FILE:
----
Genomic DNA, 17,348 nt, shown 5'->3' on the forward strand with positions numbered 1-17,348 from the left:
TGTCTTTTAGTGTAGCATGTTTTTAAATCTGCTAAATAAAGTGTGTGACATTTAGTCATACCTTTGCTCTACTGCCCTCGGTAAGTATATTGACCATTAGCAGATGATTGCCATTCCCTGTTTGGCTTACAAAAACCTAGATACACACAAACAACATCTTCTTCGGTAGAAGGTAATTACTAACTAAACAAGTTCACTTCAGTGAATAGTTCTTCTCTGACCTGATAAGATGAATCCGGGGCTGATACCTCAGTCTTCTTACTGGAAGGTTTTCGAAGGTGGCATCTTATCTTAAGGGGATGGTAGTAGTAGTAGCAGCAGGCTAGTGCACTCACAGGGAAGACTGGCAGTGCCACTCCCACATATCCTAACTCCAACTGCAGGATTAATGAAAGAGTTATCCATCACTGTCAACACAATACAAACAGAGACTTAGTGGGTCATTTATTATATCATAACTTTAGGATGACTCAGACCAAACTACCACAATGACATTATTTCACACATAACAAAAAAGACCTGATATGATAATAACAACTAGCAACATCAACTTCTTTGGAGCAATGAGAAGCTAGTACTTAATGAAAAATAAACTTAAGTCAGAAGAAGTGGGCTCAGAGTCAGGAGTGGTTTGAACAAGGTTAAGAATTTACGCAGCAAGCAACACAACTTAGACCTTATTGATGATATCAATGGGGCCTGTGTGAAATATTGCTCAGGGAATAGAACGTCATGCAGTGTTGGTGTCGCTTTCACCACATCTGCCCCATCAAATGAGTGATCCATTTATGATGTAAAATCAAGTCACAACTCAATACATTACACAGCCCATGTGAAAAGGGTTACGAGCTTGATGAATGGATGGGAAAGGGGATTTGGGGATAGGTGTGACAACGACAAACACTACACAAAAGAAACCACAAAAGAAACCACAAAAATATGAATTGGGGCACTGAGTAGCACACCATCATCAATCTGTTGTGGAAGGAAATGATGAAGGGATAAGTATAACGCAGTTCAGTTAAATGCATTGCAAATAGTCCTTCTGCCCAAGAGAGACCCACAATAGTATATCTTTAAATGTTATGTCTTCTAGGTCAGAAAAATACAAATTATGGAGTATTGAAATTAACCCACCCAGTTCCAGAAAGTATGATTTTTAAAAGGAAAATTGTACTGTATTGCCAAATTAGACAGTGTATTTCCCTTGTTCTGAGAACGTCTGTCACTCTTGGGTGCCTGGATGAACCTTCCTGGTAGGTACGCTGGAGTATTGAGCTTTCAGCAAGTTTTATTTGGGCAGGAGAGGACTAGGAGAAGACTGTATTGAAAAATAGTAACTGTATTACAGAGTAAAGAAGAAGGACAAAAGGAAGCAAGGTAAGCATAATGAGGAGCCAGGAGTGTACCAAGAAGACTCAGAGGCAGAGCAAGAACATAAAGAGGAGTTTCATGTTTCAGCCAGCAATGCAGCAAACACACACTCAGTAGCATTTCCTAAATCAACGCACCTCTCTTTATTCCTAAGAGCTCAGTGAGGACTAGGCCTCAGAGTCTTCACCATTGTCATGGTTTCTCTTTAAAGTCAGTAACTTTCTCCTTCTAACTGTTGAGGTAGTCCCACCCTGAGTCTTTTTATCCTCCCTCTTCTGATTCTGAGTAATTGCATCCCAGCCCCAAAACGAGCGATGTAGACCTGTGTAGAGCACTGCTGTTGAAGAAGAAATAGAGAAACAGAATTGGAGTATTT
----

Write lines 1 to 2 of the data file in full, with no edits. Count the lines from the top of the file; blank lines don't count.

Genomic DNA, 17,348 nt, shown 5'->3' on the forward strand with positions numbered 1-17,348 from the left:
TGTCTTTTAGTGTAGCATGTTTTTAAATCTGCTAAATAAAGTGTGTGACATTTAGTCATACCTTTGCTCTACTGCCCTCGGTAAGTATATTGACCATTAGCAGATGATTGCCATTCCCTGTTTGGCTTACAAAAACCTAGATACACACAAACAACATCTTCTTCGGTAGAAGGTAATTACTAACTAAACAAGTTCACTTCAGTGAATAGTTCTTCTCTGACCTGATAAGATGAATCCGGGGCTGATACCTCAGTCTTCTTACTGGAAGGTTTTCGAAGGTGGCATCTTATCTTAAGGGGATGGTAGTAGTAGTAGCAGCAGGCTAGTGCACTCACAGGGAAGACTGGCAGTGCCACTCCCACATATCCTAACTCCAACTGCAGGATTAATGAAAGAGTTATCCATCACTGTCAACACAATACAAACAGAGACTTAGTGGGTCATTTATTATATCATAACTTTAGGATGACTCAGACCAAACTACCACAATGACATTATTTCACACATAACAAAAAAGACCTGATATGATAATAACAACTAGCAACATCAACTTCTTTGGAGCAATGAGAAGCTAGTACTTAATGAAAAATAAACTTAAGTCAGAAGAAGTGGGCTCAGAGTCAGGAGTGGTTTGAACAAGGTTAAGAATTTACGCAGCAAGCAACACAACTTAGACCTTATTGATGATATCAATGGGGCCTGTGTGAAATATTGCTCAGGGAATAGAACGTCATGCAGTGTTGGTGTCGCTTTCACCACATCTGCCCCATCAAATGAGTGATCCATTTATGATGTAAAATCAAGTCACAACTCAATACATTACACAGCCCATGTGAAAAGGGTTACGAGCTTGATGAATGGATGGGAAAGGGGATTTGGGGATAGGTGTGACAACGACAAACACTACACAAAAGAAACCACAAAAGAAACCACAAAAATATGAATTGGGGCACTGAGTAGCACACCATCATCAATCTGTTGTGGAAGGAAATGATGAAGGGATAAGTATAACGCAGTTCAGTTAAATGCATTGCAAATAGTCCTTCTGCCCAAGAGAGACCCACAATAGTATATCTTTAAATGTTATGTCTTCTAGGTCAGAAAAATACAAATTATGGAGTATTGAAATTAACCCACCCAGTTCCAGAAAGTATGATTTTTAAAAGGAAAATTGTACTGTATTGCCAAATTAGACAGTGTATTTCCCTTGTTCTGAGAACGTCTGTCACTCTTGGGTGCCTGGATGAACCTTCCTGGTAGGTACGCTGGAGTATTGAGCTTTCAGCAAGTTTTATTTGGGCAGGAGAGGACTAGGAGAAGACTGTATTGAAAAATAGTAACTGTATTACAGAGTAAAGAAGAAGGACAAAAGGAAGCAAGGTAAGCATAATGAGGAGCCAGGAGTGTACCAAGAAGACTCAGAGGCAGAGCAAGAACATAAAGAGGAGTTTCATGTTTCAGCCAGCAATGCAGCAAACACACACTCAGTAGCATTTCCTAAATCAACGCACCTCTCTTTATTCCTAAGAGCTCAGTGAGGACTAGGCCTCAGAGTCTTCACCATTGTCATGGTTTCTCTTTAAAGTCAGTAACTTTCTCCTTCTAACTGTTGAGGTAGTCCCACCCTGAGTCTTTTTATCCTCCCTCTTCTGATTCTGAGTAATTGCATCCCAGCCCCAAAACGAGCGATGTAGACCTGTGTAGAGCACTGCTGTTGAAGAAGAAATAGAGAAACAGAATTGGAGTATTT